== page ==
The present study offers new insights into the marine nitrogen-fixing UCYN-A symbiosis by disentangling the partner fidelity, host–symbiont organization and size distribution, gene expression and evolution of UCYN-A1 and UCYN-A2 lineages. These results demonstrate that specific UCYN-A symbiotic pairs co-exist without cross-symbiotic partnerships. The fact that its distribution occupies new plankton size fractions accordantly to the host size should be considered in global nitrogen fixation models. The number of UCYN-A1 and UCYN-A2 cells involved in this symbiosis differs and appears to be a conserved phylogenetic trait. Remarkably, about a quarter of the UCYN-A transcripts were from nitrogen fixation genes, highlighting the importance of nitrogen fixation in this symbiosis. Our results present further evidences of a host and symbiont co-evolution scenario in the marine environment, probably derived from a single ancestral symbiotic event wherein at least two different lineages diversified in the late Cretaceous. Investigation of N2-fixing cyanobacterial symbionts and their partners should provide clues for discovering new ecological compartments for nitrogen fixation that would increase our understanding of the nitrogen cycle in the ocean.
From a total of 243 metagenomes from 68 globally distributed stations from Tara Oceans expedition30, the abundance of UCYN-A based on 16S miTAGs31,32 and their corresponding prymnesiophyte partners evaluated by V9 18S iTAGS9,33, pointed out to a couple of stations, that is, TARA_078 (30° 8′ 12.12′′ S, 43° 17′ 23.64′′ W) and TARA_076 (20° 56′ 7.44′′ S, 35° 10′ 49.08′′ W) in the South Atlantic Ocean in which this symbiotic system were significantly abundant9, and therefore these two stations were chosen to further explore the UCYN-A symbiotic system.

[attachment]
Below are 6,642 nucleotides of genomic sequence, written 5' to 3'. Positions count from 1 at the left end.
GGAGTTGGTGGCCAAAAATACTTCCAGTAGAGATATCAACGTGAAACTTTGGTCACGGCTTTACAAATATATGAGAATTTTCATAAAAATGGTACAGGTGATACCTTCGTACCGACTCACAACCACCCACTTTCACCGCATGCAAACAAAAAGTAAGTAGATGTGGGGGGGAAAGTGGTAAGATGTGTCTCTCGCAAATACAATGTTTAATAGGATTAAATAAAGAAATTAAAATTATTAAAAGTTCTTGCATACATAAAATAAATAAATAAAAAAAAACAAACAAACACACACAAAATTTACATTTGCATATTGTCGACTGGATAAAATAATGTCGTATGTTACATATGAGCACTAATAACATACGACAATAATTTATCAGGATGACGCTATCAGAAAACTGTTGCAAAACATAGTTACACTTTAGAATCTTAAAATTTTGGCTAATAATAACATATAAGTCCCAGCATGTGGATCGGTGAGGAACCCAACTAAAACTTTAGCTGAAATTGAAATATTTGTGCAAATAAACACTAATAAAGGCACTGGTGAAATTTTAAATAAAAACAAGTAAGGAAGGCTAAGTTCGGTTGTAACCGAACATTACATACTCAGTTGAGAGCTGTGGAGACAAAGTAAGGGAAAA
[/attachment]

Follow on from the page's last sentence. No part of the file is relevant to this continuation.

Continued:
For the whole-cell CARD-FISH, 10 ml of surface seawater (pre-filtered with 20-μm pore-size mesh) was fixed with paraformaldehyde (1.5% final concentration) at 4 °C overnight and gently filtered through 0.2-μm pore-size polycarbonate filters (Millipore, GTTP, 25 mm diameter). For nucleic acid extractions and sequencing, surface seawater was collected and subsequently separated into four size fractions (0.2–3, 0.8–5, 5–20 and >0.8-μm pore-size filters)34,32. After filtration, filters were kept for ∼4 weeks at −20 °C on the schooner and then at −80 °C in the laboratory until processed for hybridization or nucleic acid extraction.
Design of CARD-FISH probes